My husband ran the 10km at the Standard Chartered marathon with quite a few of his work colleagues and our gardener, and managed not to get bombed by Al Shabaab. Phew. So glad that the incredible charity event went off without a hitch (they even dodged the rain that has been pouring down intermittently all weekend) and people turned out in record numbers as usual.
I felt a bit shifty and guilty for not running once again on Sunday morning once again when my husband's alarm clock went off - not least because the spokesperson for the charity 'seeing is believing', Henry Wanyoike, paralympic and gold medal winning marathon champion - came to our kids school on a sports day recently with his running partner Joseph and gave us all an inspiring motivational talk. He lost his sight when he was 19. Read more about the marathon here. When it came close to the time, as usual I had excuses aplenty - next year we'll do the family fun run at least, ... promise.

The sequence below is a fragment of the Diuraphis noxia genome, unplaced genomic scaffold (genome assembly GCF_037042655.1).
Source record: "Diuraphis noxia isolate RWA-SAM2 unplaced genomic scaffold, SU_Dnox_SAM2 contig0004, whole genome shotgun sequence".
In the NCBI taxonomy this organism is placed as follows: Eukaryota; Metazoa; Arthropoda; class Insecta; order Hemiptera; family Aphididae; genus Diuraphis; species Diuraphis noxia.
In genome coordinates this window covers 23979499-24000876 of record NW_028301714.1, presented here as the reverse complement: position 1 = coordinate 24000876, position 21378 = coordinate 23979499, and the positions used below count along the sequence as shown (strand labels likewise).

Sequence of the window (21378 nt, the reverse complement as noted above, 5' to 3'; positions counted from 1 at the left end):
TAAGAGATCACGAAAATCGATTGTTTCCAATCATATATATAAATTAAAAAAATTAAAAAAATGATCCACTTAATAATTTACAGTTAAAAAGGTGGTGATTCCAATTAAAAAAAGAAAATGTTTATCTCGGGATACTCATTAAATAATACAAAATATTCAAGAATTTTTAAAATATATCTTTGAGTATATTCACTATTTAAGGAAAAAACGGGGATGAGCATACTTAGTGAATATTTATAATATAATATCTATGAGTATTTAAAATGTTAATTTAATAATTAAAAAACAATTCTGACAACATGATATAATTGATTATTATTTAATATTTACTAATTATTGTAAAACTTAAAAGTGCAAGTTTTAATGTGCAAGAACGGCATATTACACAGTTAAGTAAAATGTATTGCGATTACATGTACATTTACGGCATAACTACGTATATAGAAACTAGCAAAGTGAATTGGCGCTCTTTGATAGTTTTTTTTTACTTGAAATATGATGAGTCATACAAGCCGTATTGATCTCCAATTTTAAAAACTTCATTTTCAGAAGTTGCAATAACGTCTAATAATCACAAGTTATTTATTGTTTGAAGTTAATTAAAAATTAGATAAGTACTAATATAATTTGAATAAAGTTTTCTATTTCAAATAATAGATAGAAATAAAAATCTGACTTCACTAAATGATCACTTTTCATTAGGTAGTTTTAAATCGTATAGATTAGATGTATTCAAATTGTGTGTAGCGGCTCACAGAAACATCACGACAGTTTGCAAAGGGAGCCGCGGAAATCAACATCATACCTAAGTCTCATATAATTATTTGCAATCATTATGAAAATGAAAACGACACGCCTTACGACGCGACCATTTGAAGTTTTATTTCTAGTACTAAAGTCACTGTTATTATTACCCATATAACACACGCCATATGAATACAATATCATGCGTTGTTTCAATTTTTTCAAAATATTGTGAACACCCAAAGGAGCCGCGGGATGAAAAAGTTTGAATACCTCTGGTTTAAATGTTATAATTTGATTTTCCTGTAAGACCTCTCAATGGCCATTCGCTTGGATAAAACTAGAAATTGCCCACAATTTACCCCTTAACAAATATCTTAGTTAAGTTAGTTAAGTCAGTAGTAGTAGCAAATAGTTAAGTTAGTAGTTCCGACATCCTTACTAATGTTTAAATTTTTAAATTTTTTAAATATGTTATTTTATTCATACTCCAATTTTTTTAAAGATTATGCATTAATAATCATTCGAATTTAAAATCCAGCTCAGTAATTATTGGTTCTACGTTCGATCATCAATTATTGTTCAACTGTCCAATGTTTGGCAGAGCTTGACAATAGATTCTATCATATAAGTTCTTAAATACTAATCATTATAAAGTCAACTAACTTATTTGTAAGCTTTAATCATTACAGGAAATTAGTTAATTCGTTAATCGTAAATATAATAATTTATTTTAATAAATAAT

Shopping centres that were quiet(ish) on Friday following security warnings, were heaving once again (and chaotic) by Sunday. There certainly is general fear of terror attacks - a taxi driver I met on Saturday said,
"Have you seen these Somalis, carrying two guns each? They are not afraid to die. That is why we Kenyans fear them."
While people are certainly behind Kenya's move into Somalia to fight Al Shabaab and are continuing life as usual, last week, hotlines were reportedly jammed with calls by Kenyans reporting sightings of anyone vaguely resembling a Somali in the city. A friend's work colleague said that it has been common for passengers to refuse to board a bus/matatu if there is someone who looks like a Somali already inside. And yet, the person arrested and found guilty for the two grenade attacks of last Sunday/Monday on a nightclub/bus stage - was Kenyan. I wonder what will happen next. Nothing hopefully.
For the latest Economist article on Kenya's war on Al Shabaab - click here